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Understand the importance of a financial plan

Are you thinking of making the switch to full-time freelancing? You’re not alone. The number of full-time freelancers has exploded in recent years, thanks to the proliferation of remote work and changing attitudes towards work-life balance. 

Freelancing has its benefits:

  • Flexibility.

  • The ability to be picky about the clients you collaborate with.

  • Opportunity to make more money.

  • Advance your career in the way you'd like.

But there are downsides, too. Financial inconsistency and unpredictability can be stressful, which is why the choice to become a full-time freelancer can be both exciting and nerve-wracking. It's a big decision, but with the right strategy and a strong financial plan, the transition can be pain-free. 

In this playbook, we'll go over some key financial things to keep in mind as you make the shift to being a full-time freelancer. Having a clear understanding of your finances can help decrease the stress associated with the feast-or-famine lifestyle that freelancing can be—and empower you to thrive as a freelancer along the way.

In this playbook, we’ll take you through a process to get a handle on your finances and create a savings plan.

  1. Get a holistic understanding of your personal and business expenses.

  2. Use this to identify a minimum salary goal (the lower end) and an ideal salary goal (the higher end).

  3. Add in taxes.

  4. Build a calendar so you can understand how much money you have coming in each month.

  5. Clarify if you need to cut back on spending and how and where you can do that.

  6. Use multiple bank accounts to track income, spending, and savings.

  7. And develop a plan to start saving!

Calculate your minimum monthly expenses 

The first step in easing the stress related to a fluctuating freelance income is to build a realistic personal budget. Calculating the amount it costs you to live is a crucial step in taking control of your finances. It allows you to see exactly where your money is going and figure out where you can cut back. It also helps you calculate your break-even number or the amount you need to earn to afford your lifestyle.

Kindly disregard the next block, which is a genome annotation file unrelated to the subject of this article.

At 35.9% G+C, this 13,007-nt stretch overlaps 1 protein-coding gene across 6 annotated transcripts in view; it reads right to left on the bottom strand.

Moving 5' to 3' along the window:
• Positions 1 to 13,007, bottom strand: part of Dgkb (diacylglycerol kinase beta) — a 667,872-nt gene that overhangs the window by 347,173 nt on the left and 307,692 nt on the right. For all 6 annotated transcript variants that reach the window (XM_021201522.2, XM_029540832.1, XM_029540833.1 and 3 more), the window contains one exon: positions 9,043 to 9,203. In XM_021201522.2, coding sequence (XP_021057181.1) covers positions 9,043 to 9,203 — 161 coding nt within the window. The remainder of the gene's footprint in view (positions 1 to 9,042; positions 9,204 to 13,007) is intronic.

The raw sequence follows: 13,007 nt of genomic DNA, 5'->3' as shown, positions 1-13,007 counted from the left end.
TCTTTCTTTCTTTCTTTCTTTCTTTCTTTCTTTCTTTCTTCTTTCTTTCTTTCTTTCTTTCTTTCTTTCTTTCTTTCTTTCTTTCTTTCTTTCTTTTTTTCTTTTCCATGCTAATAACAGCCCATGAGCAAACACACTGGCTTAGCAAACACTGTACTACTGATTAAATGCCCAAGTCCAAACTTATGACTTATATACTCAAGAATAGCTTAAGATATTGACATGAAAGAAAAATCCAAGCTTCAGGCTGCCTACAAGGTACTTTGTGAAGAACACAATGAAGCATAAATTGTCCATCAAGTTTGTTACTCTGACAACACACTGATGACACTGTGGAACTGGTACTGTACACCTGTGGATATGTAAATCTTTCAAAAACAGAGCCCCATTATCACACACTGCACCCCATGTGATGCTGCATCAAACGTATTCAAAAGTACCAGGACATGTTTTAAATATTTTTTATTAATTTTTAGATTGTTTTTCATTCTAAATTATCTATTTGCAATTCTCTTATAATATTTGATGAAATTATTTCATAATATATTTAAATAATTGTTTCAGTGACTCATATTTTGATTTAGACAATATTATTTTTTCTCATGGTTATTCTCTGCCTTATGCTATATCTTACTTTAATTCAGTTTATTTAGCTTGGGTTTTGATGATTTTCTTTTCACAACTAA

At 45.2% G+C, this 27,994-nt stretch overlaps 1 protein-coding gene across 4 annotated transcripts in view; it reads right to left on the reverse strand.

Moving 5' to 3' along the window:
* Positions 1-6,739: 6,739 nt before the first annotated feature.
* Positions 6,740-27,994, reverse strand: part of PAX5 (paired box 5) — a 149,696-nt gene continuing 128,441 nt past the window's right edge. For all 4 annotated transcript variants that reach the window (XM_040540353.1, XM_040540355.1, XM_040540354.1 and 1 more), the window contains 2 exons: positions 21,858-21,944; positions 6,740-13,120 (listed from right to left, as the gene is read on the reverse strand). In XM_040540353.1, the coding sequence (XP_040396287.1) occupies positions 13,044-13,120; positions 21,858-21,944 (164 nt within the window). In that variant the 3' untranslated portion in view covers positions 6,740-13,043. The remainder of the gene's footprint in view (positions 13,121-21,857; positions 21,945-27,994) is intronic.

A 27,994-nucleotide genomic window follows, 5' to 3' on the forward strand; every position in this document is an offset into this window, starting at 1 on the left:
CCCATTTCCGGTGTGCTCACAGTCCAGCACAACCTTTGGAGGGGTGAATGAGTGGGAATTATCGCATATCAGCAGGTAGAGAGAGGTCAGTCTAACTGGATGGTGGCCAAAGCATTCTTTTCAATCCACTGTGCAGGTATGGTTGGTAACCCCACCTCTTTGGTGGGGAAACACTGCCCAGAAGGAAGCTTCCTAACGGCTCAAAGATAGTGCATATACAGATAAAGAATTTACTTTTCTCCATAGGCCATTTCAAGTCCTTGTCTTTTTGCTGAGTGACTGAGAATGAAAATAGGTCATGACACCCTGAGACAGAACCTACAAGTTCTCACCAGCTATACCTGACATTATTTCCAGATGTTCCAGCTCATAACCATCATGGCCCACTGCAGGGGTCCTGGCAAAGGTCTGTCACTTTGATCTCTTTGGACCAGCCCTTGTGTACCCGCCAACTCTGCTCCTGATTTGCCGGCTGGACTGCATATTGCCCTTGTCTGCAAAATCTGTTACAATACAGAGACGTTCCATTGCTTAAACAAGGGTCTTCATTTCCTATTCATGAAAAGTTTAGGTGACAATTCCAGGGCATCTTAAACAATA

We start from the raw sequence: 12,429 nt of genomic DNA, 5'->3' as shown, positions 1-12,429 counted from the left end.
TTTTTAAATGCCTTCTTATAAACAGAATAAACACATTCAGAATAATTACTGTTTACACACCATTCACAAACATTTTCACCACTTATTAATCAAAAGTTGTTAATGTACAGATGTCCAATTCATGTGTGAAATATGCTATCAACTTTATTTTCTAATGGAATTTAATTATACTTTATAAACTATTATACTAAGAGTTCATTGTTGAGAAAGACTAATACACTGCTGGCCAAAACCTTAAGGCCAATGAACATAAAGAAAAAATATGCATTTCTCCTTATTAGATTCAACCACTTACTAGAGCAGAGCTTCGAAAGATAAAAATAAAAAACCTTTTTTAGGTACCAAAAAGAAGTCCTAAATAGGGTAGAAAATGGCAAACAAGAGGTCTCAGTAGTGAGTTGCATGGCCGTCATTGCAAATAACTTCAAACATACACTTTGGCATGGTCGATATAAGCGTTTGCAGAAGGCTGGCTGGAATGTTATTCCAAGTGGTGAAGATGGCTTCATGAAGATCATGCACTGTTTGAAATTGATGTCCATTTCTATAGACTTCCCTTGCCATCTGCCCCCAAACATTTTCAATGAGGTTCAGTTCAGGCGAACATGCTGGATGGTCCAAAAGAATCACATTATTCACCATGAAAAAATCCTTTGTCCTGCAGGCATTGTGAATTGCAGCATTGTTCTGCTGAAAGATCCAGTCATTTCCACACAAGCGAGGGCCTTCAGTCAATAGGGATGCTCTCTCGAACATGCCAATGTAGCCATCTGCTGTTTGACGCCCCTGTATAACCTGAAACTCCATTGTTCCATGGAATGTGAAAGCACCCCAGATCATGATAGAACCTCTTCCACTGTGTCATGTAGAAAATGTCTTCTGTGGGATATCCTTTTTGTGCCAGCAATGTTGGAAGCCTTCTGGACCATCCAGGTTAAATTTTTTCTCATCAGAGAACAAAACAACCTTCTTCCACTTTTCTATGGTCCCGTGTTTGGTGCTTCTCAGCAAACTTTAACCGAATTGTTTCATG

First, determine the essential expenses you can’t live without. These expenses represent the absolute minimum you need to earn as a full-time freelancer. Examples include:

  • Rent or mortgage payments.

  • Utilities, including gas, water, and electricity.

  • Phone and internet.

  • Groceries.

  • Health insurance (monthly payment, prescriptions, regular doctors appointments, etc).

  • Transportation (car payments and public transportation, etc).

  • Family expenses (if you support others).

  • Debt repayments (student loans or paying off credit card debt, etc). 

Fill all of these numbers into your workbook. Using the monthly expenses you input, the workbook will calculate annual expenses for you and give you a total annual minimum income you’ll need to afford your current lifestyle.

Some of your expenses you may pay annually, some monthly, and others daily or weekly. It’s important to multiply your expenses to find the monthly average for each. Some expenses (like groceries) fluctuate and can be hard to predict. Make your best guess — it helps to go back and look at spending patterns and past receipts to find an average. The figure in the purple square, the sum of all annual expenses, is your break-even number.

Now that you know how much you need to make each month to cover your basic living expenses, we’ll start developing a budget and financial goals. To get ahead financially, you'll need to figure out how to make more than your break-even number each month. But even if you're just trying to stay afloat, knowing your break-even point is an important step in the right direction. Remember, this is only a jumping-off point. In the next step, we’ll add other expenses that aren’t part of your minimum — including longer-term and business expenses. 


  • Reviewed how building a financial plan can help relieve stress and allow you to be successful.

  • Began to calculate your annual minimum expenses by reviewing past and upcoming spending.

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